I felt the need to preface this review with those facts because the way this artist—who has now been compared by more than one of my colleagues to the Most Photographed Barn in America—is talked about, people are jumping through hoops of qualifiers. My qualifier is that I’ve been listening to her a lot.

Now that I’ve heard “Off to the Races,” I know she’s far more confounding than Golightly or Persson. Take Gwen Stefani at her “little ol’ me” squeakiest and give her a blasé Lily Allen skip-rope rap, put it onstage in a low-budget play and you’re still not close to her tongue-twisting enjambment, the way she squeezes “Riker’s Island” and “Cipriani’s basement” in between the oft-cited banalities of big-bad-boyfriend and magic-mister-money while rapping like the three-headed woman.

Let’s talk about sexism. Obviously the most troubling aspect of Lana for so many is that she’s—heavens—not a role model. She references Lolita and “bad girls” frequently and ambitiously, considers money the root of all life rather than evil, and dares to call a song “This Is What Makes Us Girls.” The problem is, she is a girl, which validates her right to label whatever fantasy she wants as surely as Dr. Dre is allowed to make a career of what makes him a man (which on The Chronic was usually getting inferior rappers to suck his dizzick). Is it a limited, inadvisable, old-fashioned purview, perhaps bad for women’s lib? Yes. But rock ‘n’ roll forcing its male domination fantasies on manipulated groupies, starry-eyed prefab groups and sad cases like Tina Turner or Ronnie Spector is one (awful) thing, not to mention the rape culture that’s been propagated by rap and metal.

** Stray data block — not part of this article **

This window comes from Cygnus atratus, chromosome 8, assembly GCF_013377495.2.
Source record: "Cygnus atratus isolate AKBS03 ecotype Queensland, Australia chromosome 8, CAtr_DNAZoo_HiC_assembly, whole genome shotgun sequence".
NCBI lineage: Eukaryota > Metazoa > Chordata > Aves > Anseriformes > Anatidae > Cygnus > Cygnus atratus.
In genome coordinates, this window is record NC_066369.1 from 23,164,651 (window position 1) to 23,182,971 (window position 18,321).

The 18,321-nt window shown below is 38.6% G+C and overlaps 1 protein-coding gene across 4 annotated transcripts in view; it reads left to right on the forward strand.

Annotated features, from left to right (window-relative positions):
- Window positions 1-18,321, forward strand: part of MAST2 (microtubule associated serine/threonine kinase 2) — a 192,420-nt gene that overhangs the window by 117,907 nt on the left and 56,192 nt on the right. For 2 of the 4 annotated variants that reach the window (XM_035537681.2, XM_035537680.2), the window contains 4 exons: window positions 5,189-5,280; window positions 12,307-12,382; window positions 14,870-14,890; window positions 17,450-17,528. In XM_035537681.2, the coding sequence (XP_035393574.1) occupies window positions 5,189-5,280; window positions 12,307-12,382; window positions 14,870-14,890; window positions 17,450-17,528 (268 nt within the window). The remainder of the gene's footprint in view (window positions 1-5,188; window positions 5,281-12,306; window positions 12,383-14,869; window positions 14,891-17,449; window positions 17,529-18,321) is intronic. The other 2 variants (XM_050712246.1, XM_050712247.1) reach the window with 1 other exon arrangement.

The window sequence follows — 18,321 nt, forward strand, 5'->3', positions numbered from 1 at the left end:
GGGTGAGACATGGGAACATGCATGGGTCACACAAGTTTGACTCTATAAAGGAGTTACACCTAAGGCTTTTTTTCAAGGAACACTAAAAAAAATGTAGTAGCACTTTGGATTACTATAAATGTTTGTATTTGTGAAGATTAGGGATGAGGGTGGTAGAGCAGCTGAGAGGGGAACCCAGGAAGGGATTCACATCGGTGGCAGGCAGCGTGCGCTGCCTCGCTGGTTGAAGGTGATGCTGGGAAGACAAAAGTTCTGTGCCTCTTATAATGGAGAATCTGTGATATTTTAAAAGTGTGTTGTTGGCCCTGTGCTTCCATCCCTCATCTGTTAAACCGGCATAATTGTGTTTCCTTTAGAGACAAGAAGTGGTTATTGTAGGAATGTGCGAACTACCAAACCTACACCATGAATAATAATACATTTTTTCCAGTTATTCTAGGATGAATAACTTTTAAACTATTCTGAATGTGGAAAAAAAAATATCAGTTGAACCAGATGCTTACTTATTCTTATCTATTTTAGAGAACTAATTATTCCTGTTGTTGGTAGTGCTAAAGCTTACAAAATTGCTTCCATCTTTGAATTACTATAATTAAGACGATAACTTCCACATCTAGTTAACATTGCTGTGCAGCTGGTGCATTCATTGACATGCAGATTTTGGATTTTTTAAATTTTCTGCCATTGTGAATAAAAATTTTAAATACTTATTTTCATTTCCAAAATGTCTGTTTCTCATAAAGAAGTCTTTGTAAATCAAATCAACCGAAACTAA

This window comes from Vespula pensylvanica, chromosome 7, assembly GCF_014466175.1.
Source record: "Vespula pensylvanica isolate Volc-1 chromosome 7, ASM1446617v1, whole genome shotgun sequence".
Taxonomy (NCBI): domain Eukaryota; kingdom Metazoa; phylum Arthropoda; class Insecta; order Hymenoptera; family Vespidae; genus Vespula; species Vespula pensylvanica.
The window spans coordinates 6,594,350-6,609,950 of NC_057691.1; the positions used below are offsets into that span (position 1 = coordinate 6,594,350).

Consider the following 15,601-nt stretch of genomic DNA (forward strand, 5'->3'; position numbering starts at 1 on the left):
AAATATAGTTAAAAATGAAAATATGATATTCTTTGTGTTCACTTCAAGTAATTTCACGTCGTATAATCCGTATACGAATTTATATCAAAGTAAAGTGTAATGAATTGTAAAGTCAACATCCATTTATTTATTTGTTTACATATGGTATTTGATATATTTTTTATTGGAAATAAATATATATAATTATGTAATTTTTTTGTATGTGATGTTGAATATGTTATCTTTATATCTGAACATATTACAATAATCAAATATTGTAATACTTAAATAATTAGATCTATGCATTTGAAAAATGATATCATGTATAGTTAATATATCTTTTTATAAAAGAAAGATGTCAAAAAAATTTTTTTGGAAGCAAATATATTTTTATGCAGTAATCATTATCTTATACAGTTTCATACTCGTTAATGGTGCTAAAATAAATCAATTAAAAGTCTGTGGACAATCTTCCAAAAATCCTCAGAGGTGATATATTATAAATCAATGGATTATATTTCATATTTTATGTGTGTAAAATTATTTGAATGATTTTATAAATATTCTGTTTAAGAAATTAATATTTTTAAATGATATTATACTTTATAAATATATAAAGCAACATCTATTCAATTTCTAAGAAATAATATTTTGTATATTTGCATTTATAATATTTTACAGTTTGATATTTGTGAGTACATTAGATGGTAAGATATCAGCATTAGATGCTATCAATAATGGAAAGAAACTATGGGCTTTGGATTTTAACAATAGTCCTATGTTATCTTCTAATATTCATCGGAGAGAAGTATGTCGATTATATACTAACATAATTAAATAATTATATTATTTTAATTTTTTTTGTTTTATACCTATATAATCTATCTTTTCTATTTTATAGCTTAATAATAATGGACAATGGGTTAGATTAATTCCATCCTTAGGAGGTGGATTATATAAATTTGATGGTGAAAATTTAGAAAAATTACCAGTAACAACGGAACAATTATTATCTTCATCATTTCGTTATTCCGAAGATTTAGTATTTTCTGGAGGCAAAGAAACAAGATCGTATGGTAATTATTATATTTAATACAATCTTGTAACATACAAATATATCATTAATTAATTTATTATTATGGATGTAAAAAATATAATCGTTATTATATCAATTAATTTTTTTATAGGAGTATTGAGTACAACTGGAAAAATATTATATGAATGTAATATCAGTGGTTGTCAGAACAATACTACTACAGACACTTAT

How one’s alarm can go off when a submissive woman voices (carnally unspecific) fantasies she is in control of, and not blink at the treatment of female inhabitants of Rick Ross and Drake’s joyless gravitational pull is cognitive dissonance. Being uncomfortable with fantasies you don’t personally understand is one thing; a mass consensus’ discomfort is a double standard that hasn’t been thought through. Del Rey’s self-objectifying peer Liz Phair is also scrutinized so seriously that when she names an album Funstyle, people trash it as if a lot was riding on it, while Ke$ha (“I just can’t date a dude with a vag”) and Katy Perry (“Let me see that peacock!”) try to even the playing field by objectifying men back. What do they have in common? Not much critical respect—this is what makes them girls.

While you can scour the myriad thinkpieces (including this one) for meaning and chant “I’ve got that summertime/ Summertime sadness” at the same time, it’s perfectly possible not to, and that needs to be underlined. Unplug your modem and these expert pop songs still exist in a world they won’t change. But shutting them out for the sake of it is to deny highly listenable pop songs that defy easy answers. The persona has its moments too.